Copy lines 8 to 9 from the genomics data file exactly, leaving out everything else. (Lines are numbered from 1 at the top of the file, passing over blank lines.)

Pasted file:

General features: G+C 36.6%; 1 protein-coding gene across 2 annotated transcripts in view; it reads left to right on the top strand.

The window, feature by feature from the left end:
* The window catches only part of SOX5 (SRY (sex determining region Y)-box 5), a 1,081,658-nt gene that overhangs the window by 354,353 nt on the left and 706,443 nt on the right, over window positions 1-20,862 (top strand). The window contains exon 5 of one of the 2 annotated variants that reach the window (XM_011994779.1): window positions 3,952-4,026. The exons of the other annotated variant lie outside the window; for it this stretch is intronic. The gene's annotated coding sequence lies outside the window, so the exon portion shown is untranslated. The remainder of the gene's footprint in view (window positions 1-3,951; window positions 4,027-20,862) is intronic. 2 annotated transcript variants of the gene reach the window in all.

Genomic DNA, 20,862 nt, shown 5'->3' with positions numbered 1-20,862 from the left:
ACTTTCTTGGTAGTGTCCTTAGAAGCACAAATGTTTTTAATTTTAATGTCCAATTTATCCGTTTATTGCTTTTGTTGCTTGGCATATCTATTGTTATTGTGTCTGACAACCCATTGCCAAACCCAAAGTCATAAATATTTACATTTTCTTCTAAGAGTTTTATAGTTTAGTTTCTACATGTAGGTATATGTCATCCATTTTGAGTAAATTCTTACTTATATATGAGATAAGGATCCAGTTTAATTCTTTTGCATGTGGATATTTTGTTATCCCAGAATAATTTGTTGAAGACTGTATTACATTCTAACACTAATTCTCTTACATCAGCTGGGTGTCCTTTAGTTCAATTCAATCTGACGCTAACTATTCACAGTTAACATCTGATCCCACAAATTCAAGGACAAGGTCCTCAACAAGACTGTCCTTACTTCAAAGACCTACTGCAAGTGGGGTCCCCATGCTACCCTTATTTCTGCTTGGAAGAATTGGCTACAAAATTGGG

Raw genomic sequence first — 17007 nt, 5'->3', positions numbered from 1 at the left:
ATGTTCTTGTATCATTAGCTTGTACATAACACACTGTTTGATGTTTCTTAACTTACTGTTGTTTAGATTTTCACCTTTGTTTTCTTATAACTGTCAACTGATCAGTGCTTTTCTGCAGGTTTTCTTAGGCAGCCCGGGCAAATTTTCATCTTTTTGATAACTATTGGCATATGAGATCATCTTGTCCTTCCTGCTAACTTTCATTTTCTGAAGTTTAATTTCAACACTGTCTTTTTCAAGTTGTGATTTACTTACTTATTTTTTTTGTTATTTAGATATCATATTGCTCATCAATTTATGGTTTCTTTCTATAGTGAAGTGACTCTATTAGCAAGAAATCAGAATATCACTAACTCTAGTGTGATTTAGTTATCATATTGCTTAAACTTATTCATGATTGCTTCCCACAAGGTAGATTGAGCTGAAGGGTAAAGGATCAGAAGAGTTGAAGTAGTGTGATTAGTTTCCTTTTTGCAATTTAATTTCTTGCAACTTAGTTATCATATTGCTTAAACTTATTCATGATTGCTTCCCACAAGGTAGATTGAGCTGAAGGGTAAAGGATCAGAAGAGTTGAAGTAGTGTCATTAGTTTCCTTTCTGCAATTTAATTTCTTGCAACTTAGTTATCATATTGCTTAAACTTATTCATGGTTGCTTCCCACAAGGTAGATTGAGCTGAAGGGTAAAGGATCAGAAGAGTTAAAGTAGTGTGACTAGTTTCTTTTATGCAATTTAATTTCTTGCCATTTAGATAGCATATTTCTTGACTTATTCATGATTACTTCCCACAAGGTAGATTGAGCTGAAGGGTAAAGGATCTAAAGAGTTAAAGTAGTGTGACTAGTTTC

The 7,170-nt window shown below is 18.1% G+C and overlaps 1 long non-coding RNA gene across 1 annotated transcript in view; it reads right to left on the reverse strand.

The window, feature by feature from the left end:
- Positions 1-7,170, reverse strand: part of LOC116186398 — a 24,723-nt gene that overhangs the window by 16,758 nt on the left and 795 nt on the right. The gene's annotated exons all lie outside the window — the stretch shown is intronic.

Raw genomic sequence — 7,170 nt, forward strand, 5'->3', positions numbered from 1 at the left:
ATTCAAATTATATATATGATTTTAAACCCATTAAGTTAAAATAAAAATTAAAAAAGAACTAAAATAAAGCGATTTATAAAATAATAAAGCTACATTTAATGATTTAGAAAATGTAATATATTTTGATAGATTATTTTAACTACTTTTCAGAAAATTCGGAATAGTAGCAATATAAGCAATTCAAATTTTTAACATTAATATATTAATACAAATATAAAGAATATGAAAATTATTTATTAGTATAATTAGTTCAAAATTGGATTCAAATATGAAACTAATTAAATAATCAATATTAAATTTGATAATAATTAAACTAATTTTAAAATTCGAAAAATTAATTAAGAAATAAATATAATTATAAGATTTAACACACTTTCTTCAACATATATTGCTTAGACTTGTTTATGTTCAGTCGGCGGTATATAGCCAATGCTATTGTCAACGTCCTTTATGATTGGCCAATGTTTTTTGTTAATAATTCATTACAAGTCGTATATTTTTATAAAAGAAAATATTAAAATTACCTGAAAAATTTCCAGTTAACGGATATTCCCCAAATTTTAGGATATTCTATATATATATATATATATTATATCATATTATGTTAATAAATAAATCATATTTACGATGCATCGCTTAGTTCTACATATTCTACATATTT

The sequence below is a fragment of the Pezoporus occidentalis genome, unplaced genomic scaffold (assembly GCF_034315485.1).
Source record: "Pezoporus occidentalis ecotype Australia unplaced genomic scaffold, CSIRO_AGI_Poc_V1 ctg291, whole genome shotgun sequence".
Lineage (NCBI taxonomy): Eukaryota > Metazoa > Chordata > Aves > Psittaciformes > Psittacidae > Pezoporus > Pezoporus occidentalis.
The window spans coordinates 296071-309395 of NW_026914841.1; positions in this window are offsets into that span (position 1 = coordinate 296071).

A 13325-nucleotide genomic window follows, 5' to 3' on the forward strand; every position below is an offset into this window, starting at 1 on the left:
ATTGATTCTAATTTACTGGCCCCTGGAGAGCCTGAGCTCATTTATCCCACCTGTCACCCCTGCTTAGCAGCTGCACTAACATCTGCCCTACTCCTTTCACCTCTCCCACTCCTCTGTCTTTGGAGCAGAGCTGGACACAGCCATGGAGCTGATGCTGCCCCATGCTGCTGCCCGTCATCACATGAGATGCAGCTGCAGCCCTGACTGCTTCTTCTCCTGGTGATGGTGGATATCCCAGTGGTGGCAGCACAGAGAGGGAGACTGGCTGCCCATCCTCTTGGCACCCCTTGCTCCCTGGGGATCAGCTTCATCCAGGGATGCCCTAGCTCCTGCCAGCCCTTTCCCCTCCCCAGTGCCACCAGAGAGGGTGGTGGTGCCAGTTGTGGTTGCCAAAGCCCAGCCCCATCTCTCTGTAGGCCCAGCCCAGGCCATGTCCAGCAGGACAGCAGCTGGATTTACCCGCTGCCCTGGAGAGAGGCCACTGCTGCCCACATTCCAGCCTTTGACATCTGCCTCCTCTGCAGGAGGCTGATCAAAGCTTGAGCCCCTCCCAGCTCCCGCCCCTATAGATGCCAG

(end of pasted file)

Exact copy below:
The 7,170-nt window shown below is 18.1% G+C and overlaps 1 long non-coding RNA gene across 1 annotated transcript in view; it reads right to left on the reverse strand.

The window, feature by feature from the left end: